Ellen Pao is the interim CEO of Reddit, and she's taking a stand against gender discrimination in the workplace. Previously a partner at venture-capital firm Kleiner Perkins Caufield & Byers, Pao sued for $US16 million in lost wages and future earnings, claiming her gender was a major factor in her not being promoted to general or senior partner, and that it played a significant role in her termination.
Pao lost the case on all counts, but she filed to appeal and is still in debate with Kleiner Perkins over legal costs. Her highly publicized trial brought important issues of gender and diversity in Silicon Valley to the surface, sparking much-needed discussion of the issues.
Cofounder, CEO, Zynga
Mark Pincus is back on top. Though he stepped down as CEO of gaming company Zynga less than two years ago, the billionaire resumed his CEO role in April. Pincus launched Zynga in 2007 and found success through well-known games 'FarmVille' and 'Words With Friends.'
However, the company failed to adapt to changes in the gaming landscape and its stock fell tremendously. But with Pincus back at the helm, things are shifting, and it looks like it's for the better. Zynga beat earnings estimates for Q1.
Shannon Liss-Riordan, a Boston-based employment-rights lawyer, is
leading the charge against Uber and Lyft. She has represented drivers from both companies who have filed lawsuits, alleging they have been misclassified as 'independent contractors' when they should be classified as 'employees.'
Classifying workers as contractors is a common tactic for companies in the 1099 economy -- it keeps them from having to deal with things like payroll taxes, job expenses, antidiscrimination protections, and overtime pay. In June, the California Labour Commission ruled that an Uber driver is an employee. Uber plans to appeal.
CEO/cofounder, cofounder, Periscope
In March, Twitter launched Periscope, a live-streaming app that it acquired in February before Periscope even launched. Periscope could give Twitter a valuable means to expand into live entertainment and other video and streaming events.
Periscope lets users stream footage from their devices to followers. Viewers can comment and send 'hearts' to the streamer. The footage can be replayed later, which sets it apart from rival app Meerkat, where the footage is gone once the stream is over.
Chairwoman, president, CEO, Hewlett-Packard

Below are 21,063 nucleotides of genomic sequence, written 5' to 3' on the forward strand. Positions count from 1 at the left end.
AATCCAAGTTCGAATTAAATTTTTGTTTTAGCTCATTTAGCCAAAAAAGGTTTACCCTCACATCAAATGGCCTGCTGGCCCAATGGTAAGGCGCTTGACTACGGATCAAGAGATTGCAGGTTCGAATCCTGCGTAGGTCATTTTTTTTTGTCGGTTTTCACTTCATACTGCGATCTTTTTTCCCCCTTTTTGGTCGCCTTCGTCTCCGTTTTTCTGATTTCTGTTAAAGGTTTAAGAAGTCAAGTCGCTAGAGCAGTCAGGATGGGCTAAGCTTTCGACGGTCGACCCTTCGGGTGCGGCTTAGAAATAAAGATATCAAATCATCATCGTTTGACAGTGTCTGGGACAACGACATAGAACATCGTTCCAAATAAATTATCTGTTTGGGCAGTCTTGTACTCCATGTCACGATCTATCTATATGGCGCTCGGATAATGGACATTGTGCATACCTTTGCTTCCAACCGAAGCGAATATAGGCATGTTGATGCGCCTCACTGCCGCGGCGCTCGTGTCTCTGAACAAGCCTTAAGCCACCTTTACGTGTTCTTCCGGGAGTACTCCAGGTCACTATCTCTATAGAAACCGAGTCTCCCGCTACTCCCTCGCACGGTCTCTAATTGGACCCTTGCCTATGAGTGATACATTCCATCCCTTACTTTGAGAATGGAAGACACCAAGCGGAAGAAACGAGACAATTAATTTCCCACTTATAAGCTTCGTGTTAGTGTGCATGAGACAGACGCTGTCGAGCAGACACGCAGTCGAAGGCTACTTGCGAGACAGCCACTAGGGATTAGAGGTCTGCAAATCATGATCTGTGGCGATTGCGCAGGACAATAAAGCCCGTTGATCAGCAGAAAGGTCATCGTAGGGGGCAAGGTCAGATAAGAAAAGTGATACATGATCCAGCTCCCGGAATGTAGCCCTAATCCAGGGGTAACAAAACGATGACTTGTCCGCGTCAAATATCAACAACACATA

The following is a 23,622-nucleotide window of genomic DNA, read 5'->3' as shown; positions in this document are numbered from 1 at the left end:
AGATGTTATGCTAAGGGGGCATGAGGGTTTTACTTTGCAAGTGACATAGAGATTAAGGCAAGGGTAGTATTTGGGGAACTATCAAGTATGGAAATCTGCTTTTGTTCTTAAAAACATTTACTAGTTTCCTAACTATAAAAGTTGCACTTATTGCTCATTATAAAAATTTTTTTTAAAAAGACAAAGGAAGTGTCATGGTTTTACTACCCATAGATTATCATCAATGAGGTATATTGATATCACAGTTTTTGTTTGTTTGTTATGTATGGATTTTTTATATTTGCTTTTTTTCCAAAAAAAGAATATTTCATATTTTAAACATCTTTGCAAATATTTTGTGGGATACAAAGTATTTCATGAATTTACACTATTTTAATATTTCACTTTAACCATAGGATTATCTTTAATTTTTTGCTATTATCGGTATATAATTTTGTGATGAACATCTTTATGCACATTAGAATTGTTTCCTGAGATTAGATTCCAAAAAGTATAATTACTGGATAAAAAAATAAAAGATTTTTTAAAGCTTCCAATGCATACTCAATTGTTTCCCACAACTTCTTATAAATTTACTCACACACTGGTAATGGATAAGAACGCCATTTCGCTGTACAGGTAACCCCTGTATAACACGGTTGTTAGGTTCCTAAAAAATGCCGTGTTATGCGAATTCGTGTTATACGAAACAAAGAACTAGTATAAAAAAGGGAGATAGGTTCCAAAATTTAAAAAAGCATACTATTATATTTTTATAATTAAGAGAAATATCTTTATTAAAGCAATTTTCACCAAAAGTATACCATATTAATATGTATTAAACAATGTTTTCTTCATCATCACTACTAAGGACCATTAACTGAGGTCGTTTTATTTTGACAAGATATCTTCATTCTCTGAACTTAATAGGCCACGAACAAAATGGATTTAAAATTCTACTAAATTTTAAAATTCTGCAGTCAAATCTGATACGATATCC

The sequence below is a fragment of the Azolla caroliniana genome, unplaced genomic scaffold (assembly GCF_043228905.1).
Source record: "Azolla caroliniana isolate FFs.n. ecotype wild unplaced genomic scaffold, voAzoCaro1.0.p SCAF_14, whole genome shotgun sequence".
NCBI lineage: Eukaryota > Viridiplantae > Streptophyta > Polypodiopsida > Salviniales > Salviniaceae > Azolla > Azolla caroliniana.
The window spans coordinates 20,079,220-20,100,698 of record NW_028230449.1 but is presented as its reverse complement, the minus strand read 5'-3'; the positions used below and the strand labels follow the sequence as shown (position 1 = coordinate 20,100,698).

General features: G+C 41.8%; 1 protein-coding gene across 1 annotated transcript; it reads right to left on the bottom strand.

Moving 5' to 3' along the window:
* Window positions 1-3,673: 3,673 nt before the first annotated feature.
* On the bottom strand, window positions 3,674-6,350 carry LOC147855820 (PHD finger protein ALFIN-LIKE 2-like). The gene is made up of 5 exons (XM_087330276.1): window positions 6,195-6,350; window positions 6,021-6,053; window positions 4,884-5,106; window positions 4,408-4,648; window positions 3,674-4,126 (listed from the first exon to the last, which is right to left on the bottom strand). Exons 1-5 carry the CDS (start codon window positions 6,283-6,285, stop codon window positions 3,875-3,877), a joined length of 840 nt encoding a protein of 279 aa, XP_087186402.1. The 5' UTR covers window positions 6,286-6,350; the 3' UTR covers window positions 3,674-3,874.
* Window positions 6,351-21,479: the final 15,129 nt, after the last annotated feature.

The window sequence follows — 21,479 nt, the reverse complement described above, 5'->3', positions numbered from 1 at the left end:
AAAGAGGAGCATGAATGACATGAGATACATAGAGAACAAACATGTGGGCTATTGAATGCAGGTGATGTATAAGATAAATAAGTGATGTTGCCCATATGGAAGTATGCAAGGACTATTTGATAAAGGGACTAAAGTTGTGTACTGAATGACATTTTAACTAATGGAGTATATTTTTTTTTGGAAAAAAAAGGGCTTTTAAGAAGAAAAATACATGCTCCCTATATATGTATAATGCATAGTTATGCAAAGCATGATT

HP announced that it would be undergoing massive multiyear layoffs in 2012. Since then, the company has eliminated 48,000 employees. It's on its way to eliminating 55,000 by October. And in November, Whitman will split HP into two companies, and the layoffs will likely continue.
In August, Amazon bought video-game-streaming site Twitch for $US970 million, one of the largest deals in Amazon history.
Twitch is a major player in streaming, accounting for more than 43% of all live video-streaming traffic by volume. The site brings together 100 million gamers each month who watch and discuss video games. For pro gamers, the service creates a lucrative platform for live-streaming their games.
Anthony Noto, a former Goldman Sachs banker, led Twitter's IPO. In July 2014, he became Twitter's CFO. When he arrived at Twitter, his annual salary was $US250,000, and he received $US64 million in Twitter stock (1.5 million shares), with the option to buy 5,000 more.
Noto has had a couple stumbles as CFO. In November he tweeted what was supposed to be a direct message about acquiring a company. He deleted it. In February, his Twitter account was hacked. Now that CEO Dick Costolo has decided to step down, Noto is on track to be one of the most powerful people at the company, although most insiders don't think he'll be picked as the next CEO.
When Apple acquired Jimmy Iovine's Beats Electronics in May 2014, Iovine joined Apple at an undisclosed position. Along with Eddy Cue, Iovine helped launch Apple Music, Apple's music-streaming service. Apple announced the product in June on-stage at its big Worldwide Developers Conference.
Apple Music will allow users to stream from a catalogue of over 30 million songs found on iTunes along with curated playlists and music videos. It competes with streaming services like Spotify, Rdio, and Tidal.